The Department for Education is setting up its own “rapid rebuttal unit” to tackle so-called “fake news” in the media.

It is said to be one of the first department-specific teams in government to challenge “misinformation at the source” and rebuff “misleading content” before reaching the mainstream.

Two DfE job adverts for media officers to work in the unit are currently live and state that this work is “more vital than ever” in making sure the public aren’t “deceived by so-called fake news”.

They add: “The department is one of the first in government to be looking to tackle misinformation at the source with a team that will aim to make sure misleading content running in the media or on social media is corrected in the shortest period possible time before it reaches the mainstream and misinforms the public.

“The department’s new rapid rebuttal unit aims to spot and counter misinformation on social media at its source, making sure it doesn’t make its way into mainstream media and mislead the public. This is one of the first teams of its type across government.”

A similar but government-wide “rapid response” unit was set up in the Cabinet Office in 2018 by former prime minister Theresa May to counter fake news, and then by minister Michael Gove in August 2019 which specifically targeted Brexit half-truths.

In March, the Cabinet Office announced this unit would now combat misinformation about Covid-19.

There do not appear to be any other similar teams across Whitehall, meaning the DfE’s could be the first department-specific rebuttal unit.

Fake news was a problem raised by former education secretary Damian Hinds just before he was sacked in July 2019. Speaking at a social media summit, he spoke about the specific problem of the “spread of misleading content on vaccinations” in schools but added this “issue goes much further than that, and without firm action it is set to get a lot worse”.

The concern has not been raised by Hinds’ successor Gavin Williamson since he came into post, but there have been recent cases of his department publicly rebutting stories published by the media.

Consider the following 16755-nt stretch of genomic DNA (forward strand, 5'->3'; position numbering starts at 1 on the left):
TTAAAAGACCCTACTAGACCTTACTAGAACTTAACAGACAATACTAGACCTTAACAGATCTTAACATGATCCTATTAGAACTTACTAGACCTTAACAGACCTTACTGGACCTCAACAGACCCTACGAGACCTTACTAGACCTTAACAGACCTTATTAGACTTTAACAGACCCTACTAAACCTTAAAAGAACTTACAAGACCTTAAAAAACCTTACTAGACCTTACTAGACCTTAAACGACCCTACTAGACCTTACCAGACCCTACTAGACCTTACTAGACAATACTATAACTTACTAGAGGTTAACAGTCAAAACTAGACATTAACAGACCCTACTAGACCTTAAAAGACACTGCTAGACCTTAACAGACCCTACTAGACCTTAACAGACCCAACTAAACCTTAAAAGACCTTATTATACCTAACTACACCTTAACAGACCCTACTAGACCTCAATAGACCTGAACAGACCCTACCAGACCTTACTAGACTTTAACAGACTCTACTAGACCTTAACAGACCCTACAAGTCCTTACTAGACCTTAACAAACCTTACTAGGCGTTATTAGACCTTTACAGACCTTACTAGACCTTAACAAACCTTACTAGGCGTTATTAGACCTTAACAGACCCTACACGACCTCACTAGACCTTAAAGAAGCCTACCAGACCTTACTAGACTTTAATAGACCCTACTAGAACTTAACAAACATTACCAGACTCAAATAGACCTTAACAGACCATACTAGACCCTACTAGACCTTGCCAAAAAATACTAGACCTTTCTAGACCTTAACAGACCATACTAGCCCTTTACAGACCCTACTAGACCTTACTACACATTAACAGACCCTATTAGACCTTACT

On 18 April, a preview of the Sunday Times’ front page revealed reports that senior ministers had drawn up plans for schools to reopen as early as 11 May.

But the DfE tweeted that evening: “No decision has been made on a timetable for re-opening schools. Schools remain closed until further notice, except for children of critical workers and the most vulnerable children. Schools will only re-open when the scientific advice indicates it is the right time to do so.”

Just today the DfE has also published a blog entitled “addressing misleading claims about department guidance” following two stories in the media from Sunday.

It said that one, from the Independent, reported on claims made by National Education Union joint general secretary Mary Bousted who suggested the department’s guidance to schools on how to open to more pupils have been updated 41 times since it was posted on 12 May.

The DfE claimed this is “untrue” and the guidance in question has been updated “just once since it was published last month”.

Another article, published this time by The Mirror, reported that celebrity fitness expert Joe Wicks was due to lead a review of the PE curriculum, which the DfE said again is “not true”. 

The government’s existing anti-fake news units have however come in for criticism, with the Liberal Democrats’ former Brexit spokesperson, Tom Brake, describing them as “shameful spin machines” last year.

A DfE spokesperson said: “In line with wider work by the Government Communication Service, we want to identify and counter misinformation and disinformation online, whether it is shared inadvertently or maliciously.

“That’s why we’re looking for talented individuals to join our team, helping us dispel myths and explain education policies to the public using straightforward, easy-to-understand social media content, blogs, and more.”


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